Here is a great profile of the career of Robert Korzeniowski, winner of four gold medals in racewalking (including gold in the 50km at Atlanta, Sydney and Athens). The has dominated the sport, especially the 50km, for more than a decade. What an incredible athlete!

Monday, October 18, 2004

Leave No Trace

I recently heard about this organization and I really feel strongly about their purpose and "trail ethic." Check out their site and learn more about outdoor ethics. If you can't join, at least consider adopting their Seven Principles when you head outdoors, whether it's on trails or roads.

Sunday, October 17, 2004

Back on the trails

Today was my first walk since Heartland. I got up early and went to the Rowlett Creek Preserve. The Preserve is a mountain biking trail with 11 loops that add up to about eight miles. It's a nice mixture of twisty rooty trail, smooth dirt trail and major ups and downs. The trail can be pretty hard on the legs because the ups are not long uphills but quick, steep inclines. I have to run and jump up them--there's no way to walk them.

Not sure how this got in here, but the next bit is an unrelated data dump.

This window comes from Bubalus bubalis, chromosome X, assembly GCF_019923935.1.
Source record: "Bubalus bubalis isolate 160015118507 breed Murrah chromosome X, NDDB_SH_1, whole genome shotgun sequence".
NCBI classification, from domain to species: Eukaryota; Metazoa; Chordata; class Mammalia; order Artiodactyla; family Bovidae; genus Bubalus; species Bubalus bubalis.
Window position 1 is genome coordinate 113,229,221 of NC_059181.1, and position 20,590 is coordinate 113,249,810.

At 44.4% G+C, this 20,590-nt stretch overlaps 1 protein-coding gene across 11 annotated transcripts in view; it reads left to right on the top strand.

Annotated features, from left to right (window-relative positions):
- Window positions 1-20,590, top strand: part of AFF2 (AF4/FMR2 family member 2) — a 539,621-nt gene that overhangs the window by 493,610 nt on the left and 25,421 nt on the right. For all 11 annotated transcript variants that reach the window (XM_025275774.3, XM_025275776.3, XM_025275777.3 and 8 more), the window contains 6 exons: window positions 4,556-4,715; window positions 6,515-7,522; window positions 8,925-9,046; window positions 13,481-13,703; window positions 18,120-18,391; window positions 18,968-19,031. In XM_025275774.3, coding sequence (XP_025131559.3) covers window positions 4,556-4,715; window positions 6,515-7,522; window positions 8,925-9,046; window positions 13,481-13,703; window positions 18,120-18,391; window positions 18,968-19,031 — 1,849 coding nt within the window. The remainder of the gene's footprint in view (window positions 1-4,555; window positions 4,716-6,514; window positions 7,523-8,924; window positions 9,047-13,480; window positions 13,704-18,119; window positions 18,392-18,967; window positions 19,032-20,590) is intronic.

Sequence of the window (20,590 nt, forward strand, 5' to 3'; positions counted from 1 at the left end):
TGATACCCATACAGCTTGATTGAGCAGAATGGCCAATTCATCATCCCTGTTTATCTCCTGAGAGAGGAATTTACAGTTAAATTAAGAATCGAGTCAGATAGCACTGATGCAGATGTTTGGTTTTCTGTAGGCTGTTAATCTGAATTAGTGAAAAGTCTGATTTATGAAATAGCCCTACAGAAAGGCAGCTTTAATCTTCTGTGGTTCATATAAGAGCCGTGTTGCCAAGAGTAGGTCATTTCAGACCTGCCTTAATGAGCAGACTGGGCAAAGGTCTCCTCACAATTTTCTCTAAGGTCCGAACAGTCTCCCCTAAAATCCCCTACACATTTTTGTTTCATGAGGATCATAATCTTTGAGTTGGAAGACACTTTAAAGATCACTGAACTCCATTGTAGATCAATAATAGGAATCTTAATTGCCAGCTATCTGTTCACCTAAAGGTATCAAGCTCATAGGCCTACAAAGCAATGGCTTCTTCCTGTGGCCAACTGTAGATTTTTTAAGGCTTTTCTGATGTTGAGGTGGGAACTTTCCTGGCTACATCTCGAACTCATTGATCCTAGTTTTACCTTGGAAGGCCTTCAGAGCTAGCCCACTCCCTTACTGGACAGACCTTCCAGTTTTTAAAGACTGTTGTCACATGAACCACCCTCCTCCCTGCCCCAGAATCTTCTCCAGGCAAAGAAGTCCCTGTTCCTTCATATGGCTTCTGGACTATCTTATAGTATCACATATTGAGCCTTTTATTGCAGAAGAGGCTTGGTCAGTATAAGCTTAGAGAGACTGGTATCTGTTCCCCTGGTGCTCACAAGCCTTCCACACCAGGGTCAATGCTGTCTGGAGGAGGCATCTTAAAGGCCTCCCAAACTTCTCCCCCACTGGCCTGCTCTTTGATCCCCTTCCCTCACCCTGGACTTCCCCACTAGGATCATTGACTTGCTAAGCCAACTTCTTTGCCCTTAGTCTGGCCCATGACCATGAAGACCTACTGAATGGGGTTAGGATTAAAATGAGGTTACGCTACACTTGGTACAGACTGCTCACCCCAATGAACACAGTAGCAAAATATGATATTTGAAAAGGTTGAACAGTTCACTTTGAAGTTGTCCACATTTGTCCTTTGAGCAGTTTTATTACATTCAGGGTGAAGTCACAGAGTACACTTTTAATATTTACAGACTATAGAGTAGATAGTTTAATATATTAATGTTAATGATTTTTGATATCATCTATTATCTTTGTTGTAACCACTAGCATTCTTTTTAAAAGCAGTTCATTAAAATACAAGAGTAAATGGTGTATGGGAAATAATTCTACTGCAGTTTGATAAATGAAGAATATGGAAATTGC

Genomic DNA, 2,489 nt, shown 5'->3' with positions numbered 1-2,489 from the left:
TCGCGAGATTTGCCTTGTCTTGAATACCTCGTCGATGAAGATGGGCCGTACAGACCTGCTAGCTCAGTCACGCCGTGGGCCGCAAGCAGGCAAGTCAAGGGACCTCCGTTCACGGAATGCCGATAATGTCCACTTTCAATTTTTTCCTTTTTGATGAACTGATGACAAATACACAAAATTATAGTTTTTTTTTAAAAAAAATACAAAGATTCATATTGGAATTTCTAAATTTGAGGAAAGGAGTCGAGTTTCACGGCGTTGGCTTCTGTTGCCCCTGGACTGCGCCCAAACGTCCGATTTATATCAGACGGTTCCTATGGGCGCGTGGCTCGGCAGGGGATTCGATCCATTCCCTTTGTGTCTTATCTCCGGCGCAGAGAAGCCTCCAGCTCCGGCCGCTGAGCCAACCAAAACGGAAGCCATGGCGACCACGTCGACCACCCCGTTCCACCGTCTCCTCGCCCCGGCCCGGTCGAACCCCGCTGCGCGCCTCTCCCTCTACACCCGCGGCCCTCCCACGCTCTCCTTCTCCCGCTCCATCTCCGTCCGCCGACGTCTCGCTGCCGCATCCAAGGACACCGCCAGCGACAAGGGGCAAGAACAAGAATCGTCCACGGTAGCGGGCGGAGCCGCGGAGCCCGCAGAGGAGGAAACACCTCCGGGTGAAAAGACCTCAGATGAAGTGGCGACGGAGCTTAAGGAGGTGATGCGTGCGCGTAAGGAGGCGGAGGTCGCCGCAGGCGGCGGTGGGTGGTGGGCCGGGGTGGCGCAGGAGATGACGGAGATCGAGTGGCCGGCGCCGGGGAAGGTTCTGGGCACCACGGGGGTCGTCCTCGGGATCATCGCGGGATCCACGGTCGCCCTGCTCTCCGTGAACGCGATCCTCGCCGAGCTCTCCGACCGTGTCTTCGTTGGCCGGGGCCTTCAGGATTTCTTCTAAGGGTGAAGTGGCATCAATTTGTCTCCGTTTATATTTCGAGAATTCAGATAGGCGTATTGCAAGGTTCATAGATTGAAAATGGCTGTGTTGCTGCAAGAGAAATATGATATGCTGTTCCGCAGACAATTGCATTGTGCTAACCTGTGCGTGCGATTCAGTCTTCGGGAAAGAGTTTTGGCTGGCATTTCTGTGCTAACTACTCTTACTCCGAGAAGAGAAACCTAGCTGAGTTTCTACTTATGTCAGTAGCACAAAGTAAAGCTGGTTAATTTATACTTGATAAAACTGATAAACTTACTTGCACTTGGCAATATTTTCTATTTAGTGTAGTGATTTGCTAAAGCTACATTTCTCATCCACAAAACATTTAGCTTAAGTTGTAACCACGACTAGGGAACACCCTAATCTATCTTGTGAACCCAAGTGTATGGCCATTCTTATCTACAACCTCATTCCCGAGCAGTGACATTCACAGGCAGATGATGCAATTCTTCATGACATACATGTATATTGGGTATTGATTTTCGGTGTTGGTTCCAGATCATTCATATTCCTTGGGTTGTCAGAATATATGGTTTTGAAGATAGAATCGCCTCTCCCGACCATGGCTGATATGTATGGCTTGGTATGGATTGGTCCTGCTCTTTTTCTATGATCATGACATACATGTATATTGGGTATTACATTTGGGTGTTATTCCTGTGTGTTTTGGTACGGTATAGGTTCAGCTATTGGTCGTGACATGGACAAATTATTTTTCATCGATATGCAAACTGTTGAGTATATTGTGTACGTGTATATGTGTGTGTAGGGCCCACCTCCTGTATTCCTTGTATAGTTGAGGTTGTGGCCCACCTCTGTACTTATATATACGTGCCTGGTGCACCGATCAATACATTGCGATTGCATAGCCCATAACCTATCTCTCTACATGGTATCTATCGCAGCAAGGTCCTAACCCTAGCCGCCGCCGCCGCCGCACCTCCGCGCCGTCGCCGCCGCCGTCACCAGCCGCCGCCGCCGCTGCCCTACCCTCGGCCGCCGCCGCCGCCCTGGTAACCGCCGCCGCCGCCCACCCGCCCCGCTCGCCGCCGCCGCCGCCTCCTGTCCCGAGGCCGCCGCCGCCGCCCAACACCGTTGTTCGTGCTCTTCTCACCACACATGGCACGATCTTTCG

I got to the trail when it opened at 6:00 am. Unfortunately, I forgot about the shortening of the days this time of year, so it was completely dark when I started. I tried to walk in the dark but very quickly lost the trail. I decided to head home and get my flashlight. However, I forgot that I had been walking in the moist, dewy dirt. Unbeknownst to me, I tracked mud all through the house. I headed back to the trail, did all of the loops once, then headed back home. I was so dismayed to see the footprints all through the living room. I still haven't cleaned them up.

Distance: 10.02 miles
Time: Don't know--Garmin was all over the map today and kept switching to "Rest mode" even though my pace hadn't slowed